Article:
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City Hall (Sheffield) - January 16, 1970

  • Includes: We're Gonna Groove, I Can't Quit You Baby, Dazed and Confused, Heartbreaker, White Summer / Black Mountainside, Since I've Been Loving You, Organ solo / Thank You, Moby Dick, How Many More Times, Whole Lotta Love, Communication Breakdown
srapallo's picture
on September 21, 2007 - 8:08am
Rate this show: 
Average: 4.6 (13 votes)
January 16, 1970
Sheffield
United Kingdom
uk
Setlist: 

Includes: We're Gonna Groove, I Can't Quit You Baby, Dazed and Confused, Heartbreaker, White Summer / Black Mountainside, Since I've Been Loving You, Organ solo / Thank You, Moby Dick, How Many More Times, Whole Lotta Love, Communication Breakdown

Note: 

Press Review: Ex-Yardbird is Led Zeppelin

Zeppelin came to Sheffield to justify a liking for traumatic hard rock. At the start it looked like Pink Floyd all over again. Not that it mattered to the audience who had fully subscribed the City Hall. If the group had recited Homer, it seemed, they would have roared. Blind Faith.

"Dazed and Confused," a great favourite, was just that. There is much of Jagger in Robert Plant's contortions.
Jimmy Page tortures his guitar with a violin bow, then switches instrument to go solo on "White Summer."

John Paul Jones moves over to organ for a track from the new album, while John Bonham has a whale of a time on the drums with "Moby Dick."
They're called progressive. But it's really a bit of an in joke for students and their ilk.

Underground and pop main line can never compete, although they may merge at some point. Underground will never take over the industry.
Touches of Hendrix spark the Zeppelin performance. They're not as uncontrolled as Pink Floyd, but they need pointing in a worthwhile direction, which didn't stop the audience from going mad.

A remarkable sleight of hand with an old-fashioned thing they used to call a tune. Now you hear it, now you don't. Mostly, you don't. [Jan. 1970, by K. Strong]

Notes: 

Press Review (1): Ex-Yardbird is Led Zeppelin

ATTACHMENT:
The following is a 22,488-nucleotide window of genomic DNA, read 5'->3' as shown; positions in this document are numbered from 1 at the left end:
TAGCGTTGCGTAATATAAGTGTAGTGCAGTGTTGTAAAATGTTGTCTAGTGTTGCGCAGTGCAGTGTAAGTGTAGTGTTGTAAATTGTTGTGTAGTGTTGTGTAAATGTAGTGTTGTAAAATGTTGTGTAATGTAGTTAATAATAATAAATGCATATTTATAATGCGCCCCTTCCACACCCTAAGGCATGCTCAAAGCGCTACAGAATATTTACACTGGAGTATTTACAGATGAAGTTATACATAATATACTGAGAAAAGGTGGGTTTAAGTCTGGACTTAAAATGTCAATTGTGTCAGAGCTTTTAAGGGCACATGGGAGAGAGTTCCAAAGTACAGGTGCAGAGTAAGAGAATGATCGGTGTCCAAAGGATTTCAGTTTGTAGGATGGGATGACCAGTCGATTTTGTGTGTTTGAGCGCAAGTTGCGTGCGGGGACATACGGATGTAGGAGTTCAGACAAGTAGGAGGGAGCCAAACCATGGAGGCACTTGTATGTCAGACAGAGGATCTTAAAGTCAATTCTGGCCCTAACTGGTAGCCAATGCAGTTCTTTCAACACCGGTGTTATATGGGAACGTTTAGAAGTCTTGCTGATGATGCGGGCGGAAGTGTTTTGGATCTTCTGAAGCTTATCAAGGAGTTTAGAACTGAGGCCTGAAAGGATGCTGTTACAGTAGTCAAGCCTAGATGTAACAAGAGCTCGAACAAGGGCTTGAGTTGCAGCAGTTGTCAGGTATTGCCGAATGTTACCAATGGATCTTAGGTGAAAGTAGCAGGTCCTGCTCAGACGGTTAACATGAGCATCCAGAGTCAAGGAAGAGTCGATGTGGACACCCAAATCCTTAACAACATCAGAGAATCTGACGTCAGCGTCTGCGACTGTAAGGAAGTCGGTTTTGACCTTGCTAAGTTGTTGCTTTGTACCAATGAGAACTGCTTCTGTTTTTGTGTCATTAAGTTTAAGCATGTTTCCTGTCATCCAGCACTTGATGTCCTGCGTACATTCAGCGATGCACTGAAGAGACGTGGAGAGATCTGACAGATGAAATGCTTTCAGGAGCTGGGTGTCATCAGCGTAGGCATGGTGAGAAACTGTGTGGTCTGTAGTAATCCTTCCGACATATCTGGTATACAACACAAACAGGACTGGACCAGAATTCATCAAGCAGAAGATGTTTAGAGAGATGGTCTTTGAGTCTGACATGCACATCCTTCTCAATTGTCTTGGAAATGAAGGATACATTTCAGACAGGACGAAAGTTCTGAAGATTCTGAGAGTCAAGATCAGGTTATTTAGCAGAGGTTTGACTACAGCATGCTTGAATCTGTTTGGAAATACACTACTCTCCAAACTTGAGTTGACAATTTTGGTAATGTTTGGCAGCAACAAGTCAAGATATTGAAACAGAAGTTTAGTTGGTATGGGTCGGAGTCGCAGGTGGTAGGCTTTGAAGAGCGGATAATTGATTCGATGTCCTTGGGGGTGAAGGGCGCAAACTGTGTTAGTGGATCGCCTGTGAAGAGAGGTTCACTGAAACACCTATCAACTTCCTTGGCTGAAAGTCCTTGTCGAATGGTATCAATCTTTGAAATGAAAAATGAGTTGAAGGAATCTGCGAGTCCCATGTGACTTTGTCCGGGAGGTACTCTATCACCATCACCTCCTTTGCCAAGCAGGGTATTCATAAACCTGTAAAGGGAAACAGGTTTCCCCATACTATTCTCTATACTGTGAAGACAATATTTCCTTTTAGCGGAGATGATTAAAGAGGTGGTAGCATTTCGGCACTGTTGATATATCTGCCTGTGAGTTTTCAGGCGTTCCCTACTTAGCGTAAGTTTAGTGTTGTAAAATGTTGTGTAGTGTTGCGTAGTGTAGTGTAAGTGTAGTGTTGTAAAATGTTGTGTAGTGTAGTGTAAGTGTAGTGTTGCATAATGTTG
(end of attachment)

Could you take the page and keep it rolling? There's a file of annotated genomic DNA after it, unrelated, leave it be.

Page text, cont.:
Zeppelin came to Sheffield to justify a liking for traumatic hard rock. At the start it looked like Pink Floyd all over again. Not that it mattered to the audience who had fully subscribed the City Hall. If the group had recited Homer, it seemed, they would have roared. Blind Faith.

"Dazed and Confused," a great favourite, was just that. There is much of Jagger in Robert Plant's contortions.
Jimmy Page tortures his guitar with a violin bow, then switches instrument to go solo on "White Summer."

John Paul Jones moves over to organ for a track from the new album, while John Bonham has a whale of a time on the drums with "Moby Dick."
They're called progressive. But it's really a bit of an in joke for students and their ilk.

Underground and pop main line can never compete, although they may merge at some point. Underground will never take over the industry.
Touches of Hendrix spark the Zeppelin performance. They're not as uncontrolled as Pink Floyd, but they need pointing in a worthwhile direction, which didn't stop the audience from going mad.

A remarkable sleight of hand with an old-fashioned thing they used to call a tune. Now you hear it, now you don't. Mostly, you don't. [Jan. 1970, by K. Strong]

-----------------------------

Press Review (2): A ZEPPELIN HITS THE CITY HALL

For those who don't like their rock sticky or with  Blackpool running through the middle, there is Led Zeppelin. It is a hard, lumpy, sexy sweetmeat which had Sheffield's City Hall last night burping with indigestion. This four-man British flying-machine has conquered the US. Their record, "Whole Lotta Love," is second in the American pop charts. In Britain, volume II sails high among best-selling LPs.

Precedents were set before the expensive City Hall sellout was launched. No official programmes - and no interval. "It'll be as busy as a tap room," an attendant predicted.

Solo, Led Zeppelin did their progressive things.  Loudly. City Hall officials don't mind - they're soundproofed. But they're hard pressed by ticketless fans who lean on exit doors.

Jimmy Page's guitar - squealing frequently like a Tom and Jerry soundtrack - is heavily relied on. Lead singer Robert Plant, a shouter, pintos about the stage, abusing the microphone with everything but train noises. Now and again the needle sticks.

They have their moments; but they're shapeless. A robust drum solo by John Bonham is an excuse for, an interval - or to leave. If you've walked out on Pink Floyd AND Jethro Tull, you're dead anyway.  
 [The Star / 1-17-70]

Setlists: 

Includes: We're Gonna Groove, I Can't Quit You Baby, Dazed and Confused, Heartbreaker, White Summer / Black Mountainside, Since I've Been Loving You, Organ solo / Thank You, Moby Dick, How Many More Times, Whole Lotta Love, Communication Breakdown

Comments

Tim Johnson's picture

Bought 30 tickets and hired a bus for me and my fellow pupils at Danum grammar school.
Fantastic gig from a band on top form.
On leaving 100s of skinheads were congregating on the City Hall steps. We may have had long hair but we were not peace loving hippies.

Tim J

Memorabilia:

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Comments

Bought 30 tickets and hired by Tim Johnson (not verified)